After reading my recent column about millennials addicted – literally – to digital games and social media (“Screenagers hooked on ‘digital cocaine;’ Kane County Chronicle, June 29), my editor replied, “Scary.” Scarier still, K-12 schools are buying into the shallow promises and skillful marketing strategies of computer companies.
One-to-one computing Wikipedia defines as “academic institutions … issuing each enrolled student an electronic device … to access the internet, digital course materials and digital textbooks.” Sounds awesome, right?
Let’s look behind the screen.
Although “technology can certainly be helpful in a well-supported and thoughtful high school curriculum,” Nicholoas Kardaras, Ph.D., posits in “Glow Kids,” “sticking a radiant screen in the hands of a kindergartener or a child in elementary school is not only not helpful educationally, but … could be neurologically and clinically harmful.”
“Despite no clear benefits,” writes Victoria L. Dunckley, M.D., in “Reset Your Child’s Brain,” paying huge sums for one-to-one computing can result in “a decline of gym class, art and music lessons, recess, free play outdoors.”
Why, then, do schools persist? Dunckley cites the “seductive quality to innovation and to the ‘coolness’ of technology.” And the “ ‘promise’ ed-tech companies were serving up.”
To that point, Kardaras outlines the “unholy alliance” between media owner Rupert Murdoch and former New York City schools Chancellor Joel Klein, exposing what can be seen as entrepreneurial, rather than educational, motives for pushing classroom technology.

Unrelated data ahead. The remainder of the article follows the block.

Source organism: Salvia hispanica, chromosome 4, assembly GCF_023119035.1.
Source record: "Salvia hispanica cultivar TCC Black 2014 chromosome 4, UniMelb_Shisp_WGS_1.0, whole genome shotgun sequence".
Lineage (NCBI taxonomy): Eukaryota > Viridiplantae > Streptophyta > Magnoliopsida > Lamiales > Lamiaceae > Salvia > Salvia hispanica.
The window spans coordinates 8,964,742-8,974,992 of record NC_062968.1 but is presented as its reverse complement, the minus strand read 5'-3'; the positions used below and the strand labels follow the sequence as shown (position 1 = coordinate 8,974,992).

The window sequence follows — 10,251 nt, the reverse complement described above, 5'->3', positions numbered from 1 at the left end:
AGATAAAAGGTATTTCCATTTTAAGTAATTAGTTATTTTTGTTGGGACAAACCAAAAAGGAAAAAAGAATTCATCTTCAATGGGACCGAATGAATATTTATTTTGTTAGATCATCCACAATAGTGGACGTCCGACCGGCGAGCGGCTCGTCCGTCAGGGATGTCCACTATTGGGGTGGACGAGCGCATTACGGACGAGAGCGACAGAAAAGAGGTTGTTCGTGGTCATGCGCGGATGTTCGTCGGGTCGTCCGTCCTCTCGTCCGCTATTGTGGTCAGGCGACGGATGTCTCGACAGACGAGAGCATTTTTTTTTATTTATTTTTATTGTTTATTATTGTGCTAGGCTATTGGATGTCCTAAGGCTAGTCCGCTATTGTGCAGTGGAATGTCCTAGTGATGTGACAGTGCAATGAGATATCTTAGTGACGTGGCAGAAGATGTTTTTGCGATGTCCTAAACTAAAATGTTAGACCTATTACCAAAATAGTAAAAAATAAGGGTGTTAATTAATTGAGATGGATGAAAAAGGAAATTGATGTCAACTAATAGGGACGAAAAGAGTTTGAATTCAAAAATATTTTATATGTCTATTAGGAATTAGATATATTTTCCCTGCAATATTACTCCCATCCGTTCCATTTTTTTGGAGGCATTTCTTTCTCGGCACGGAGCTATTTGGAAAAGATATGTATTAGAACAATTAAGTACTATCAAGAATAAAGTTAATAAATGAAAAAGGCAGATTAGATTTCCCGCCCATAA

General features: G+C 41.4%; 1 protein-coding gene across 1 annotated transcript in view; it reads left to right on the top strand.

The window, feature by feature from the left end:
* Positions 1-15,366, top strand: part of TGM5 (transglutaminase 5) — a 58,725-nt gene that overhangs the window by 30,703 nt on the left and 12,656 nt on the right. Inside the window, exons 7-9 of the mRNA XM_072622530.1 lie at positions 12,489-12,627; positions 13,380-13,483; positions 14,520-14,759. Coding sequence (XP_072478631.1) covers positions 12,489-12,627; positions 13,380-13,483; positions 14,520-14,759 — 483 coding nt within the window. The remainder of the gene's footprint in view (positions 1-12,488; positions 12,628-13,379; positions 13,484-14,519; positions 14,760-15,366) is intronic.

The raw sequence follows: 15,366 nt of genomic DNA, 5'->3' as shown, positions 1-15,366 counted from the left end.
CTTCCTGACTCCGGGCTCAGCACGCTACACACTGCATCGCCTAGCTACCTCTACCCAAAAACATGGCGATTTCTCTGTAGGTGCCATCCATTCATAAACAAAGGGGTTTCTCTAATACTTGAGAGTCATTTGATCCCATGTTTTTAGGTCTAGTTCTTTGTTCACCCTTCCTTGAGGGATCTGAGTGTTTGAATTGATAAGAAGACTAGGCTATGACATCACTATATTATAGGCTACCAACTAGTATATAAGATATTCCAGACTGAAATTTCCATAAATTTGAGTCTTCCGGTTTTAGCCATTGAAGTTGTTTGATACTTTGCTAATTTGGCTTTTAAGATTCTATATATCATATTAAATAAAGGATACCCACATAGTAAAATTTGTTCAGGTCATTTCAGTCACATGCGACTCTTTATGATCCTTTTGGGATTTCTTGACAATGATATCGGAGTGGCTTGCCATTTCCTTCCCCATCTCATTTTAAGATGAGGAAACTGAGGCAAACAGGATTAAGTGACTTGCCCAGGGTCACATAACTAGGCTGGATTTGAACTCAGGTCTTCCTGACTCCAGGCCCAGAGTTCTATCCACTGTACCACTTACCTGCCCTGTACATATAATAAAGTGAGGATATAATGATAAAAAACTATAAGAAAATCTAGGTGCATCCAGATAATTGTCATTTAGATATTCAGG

Moreover, Common Core’s nationwide standards, Kardaras continues, made it easy to universalize tablets’ curricula. With hard-copy books obsolete, schools would use only computers, which would be devastating.
A 2013 Scientific American article opines, “screens … fail to adequately re-create certain tactile experiences of reading on paper that … may subtly inhibit reading comprehension ... screens may also drain more of our mental resources while we are reading and make it a little harder to remember what we read. … When reading on screens, people seem less inclined to engage in … metacognitive learning regulation – strategies such as setting specific goals, rereading difficult sections and checking how much one has understood.”
Kardaras reveals students do not learn better simply by using technology. A 2012 meta-analysis showed “just slightly lower levels of improvement when compared with other researched interventions,” concluding, “technology can be a useful tool in already effective schools with effective teachers – but ... technology was not the educational panacea.”
The Guardian describes the Waldorf School of the Peninsula to which “employees of tech giants Google, Apple and Yahoo send their children … there is not an iPad, smartphone or screen in sight.” In at least some grades there, “teachers … prefer a more hands-on, experiential approach. … The pedagogy emphasizes the role of imagination.”
It adds the Organisation (sic) for Economic Co-operation and Development reports, “education systems that have invested heavily in computers have seen ‘no noticeable improvement’ in their results for reading, maths and science in the Programme for International Student Assessment tests.”
The takeaway? Given the right school, grade level and teacher, one-on-one computing proves a helpful additional learning tool. Introduced too early and relied on too heavily, technology can disappoint, drain a school’s budget and encourage young people to spend even more time looking at screens rather than sunsets.
Rick Holinger teaches high school in the Fox Valley and facilitates a writing workshop. His prose and poetry have appeared in numerous literary journals. Degrees include a creative writing degree from UIC. Contact him at email@example.com.